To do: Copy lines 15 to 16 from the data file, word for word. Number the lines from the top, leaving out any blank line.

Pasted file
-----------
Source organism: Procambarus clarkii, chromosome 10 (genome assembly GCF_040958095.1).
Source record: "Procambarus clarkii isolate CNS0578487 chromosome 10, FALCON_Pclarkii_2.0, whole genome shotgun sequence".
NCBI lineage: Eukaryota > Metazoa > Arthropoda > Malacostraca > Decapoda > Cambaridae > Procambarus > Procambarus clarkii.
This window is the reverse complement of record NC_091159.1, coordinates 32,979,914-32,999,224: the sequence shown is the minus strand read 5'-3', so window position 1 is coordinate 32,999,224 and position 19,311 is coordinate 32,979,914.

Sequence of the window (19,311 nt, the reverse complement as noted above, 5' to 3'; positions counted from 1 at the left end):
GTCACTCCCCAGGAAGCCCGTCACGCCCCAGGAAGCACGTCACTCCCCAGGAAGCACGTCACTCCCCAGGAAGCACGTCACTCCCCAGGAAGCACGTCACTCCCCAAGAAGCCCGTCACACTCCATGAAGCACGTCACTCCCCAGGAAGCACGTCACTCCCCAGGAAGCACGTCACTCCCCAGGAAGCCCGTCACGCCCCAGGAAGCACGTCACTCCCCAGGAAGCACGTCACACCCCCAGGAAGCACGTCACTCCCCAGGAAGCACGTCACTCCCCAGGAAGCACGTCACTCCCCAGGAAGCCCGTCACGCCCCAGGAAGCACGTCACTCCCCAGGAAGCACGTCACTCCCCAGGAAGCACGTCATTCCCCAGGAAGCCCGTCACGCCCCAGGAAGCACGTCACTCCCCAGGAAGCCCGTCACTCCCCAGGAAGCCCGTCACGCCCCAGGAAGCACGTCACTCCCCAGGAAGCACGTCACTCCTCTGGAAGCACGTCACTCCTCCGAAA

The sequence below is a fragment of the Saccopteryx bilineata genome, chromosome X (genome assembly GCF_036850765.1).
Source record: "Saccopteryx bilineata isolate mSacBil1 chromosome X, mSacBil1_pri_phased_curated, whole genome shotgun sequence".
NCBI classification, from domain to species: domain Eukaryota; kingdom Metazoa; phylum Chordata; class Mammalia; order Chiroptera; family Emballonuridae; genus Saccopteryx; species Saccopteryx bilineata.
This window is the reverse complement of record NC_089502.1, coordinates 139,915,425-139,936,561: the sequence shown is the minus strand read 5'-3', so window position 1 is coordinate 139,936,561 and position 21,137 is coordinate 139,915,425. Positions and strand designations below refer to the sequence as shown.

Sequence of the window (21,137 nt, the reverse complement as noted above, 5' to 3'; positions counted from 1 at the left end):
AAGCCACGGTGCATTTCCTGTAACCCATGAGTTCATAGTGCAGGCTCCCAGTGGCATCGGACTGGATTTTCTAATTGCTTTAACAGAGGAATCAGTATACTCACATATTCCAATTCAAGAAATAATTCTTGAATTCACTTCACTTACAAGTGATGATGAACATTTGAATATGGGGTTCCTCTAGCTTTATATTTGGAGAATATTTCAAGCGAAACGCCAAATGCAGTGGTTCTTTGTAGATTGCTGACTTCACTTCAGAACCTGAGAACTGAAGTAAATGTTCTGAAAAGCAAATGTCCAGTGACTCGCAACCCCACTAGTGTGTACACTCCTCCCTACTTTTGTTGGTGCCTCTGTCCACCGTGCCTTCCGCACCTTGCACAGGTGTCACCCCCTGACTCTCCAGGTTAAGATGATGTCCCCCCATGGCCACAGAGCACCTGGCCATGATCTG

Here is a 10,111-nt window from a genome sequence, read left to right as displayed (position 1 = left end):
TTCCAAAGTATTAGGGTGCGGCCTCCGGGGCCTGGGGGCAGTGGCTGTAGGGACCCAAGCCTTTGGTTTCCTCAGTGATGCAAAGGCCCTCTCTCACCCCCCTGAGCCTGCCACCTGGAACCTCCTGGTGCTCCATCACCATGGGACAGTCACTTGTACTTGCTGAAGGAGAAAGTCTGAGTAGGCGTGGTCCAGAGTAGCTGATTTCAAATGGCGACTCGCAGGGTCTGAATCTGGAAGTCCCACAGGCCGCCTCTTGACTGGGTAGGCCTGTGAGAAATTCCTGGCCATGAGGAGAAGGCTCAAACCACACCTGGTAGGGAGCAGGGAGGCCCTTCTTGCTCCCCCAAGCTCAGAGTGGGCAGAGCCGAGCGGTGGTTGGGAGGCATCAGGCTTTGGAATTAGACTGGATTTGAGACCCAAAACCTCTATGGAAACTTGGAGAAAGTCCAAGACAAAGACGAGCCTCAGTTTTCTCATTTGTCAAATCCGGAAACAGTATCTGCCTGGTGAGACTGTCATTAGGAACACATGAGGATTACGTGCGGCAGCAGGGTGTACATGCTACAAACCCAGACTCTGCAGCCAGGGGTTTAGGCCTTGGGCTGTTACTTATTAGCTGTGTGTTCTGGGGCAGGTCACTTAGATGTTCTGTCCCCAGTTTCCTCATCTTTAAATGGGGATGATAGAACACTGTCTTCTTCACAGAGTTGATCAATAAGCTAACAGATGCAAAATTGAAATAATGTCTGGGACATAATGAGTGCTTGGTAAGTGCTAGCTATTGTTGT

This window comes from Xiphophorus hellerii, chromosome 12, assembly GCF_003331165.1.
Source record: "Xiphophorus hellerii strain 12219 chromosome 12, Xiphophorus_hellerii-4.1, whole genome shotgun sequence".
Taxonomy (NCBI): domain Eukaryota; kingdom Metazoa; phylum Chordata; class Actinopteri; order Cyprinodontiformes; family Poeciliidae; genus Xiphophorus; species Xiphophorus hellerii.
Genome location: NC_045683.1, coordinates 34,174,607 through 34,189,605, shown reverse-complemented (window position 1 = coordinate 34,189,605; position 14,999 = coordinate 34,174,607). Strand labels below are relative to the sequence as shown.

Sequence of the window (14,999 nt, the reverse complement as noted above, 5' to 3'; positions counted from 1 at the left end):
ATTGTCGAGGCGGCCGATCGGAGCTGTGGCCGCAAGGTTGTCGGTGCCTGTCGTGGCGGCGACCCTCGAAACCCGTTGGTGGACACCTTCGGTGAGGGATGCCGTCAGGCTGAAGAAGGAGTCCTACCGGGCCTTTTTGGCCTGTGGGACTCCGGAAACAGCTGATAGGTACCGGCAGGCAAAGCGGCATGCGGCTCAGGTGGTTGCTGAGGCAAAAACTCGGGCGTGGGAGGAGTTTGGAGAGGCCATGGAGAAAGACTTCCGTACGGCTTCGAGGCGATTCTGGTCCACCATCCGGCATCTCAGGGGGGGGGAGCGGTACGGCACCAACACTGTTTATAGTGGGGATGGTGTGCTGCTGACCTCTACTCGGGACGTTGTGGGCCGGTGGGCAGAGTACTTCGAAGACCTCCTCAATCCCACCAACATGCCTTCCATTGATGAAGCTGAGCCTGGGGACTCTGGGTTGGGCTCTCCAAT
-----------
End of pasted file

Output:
This window comes from Xiphophorus hellerii, chromosome 12, assembly GCF_003331165.1.
Source record: "Xiphophorus hellerii strain 12219 chromosome 12, Xiphophorus_hellerii-4.1, whole genome shotgun sequence".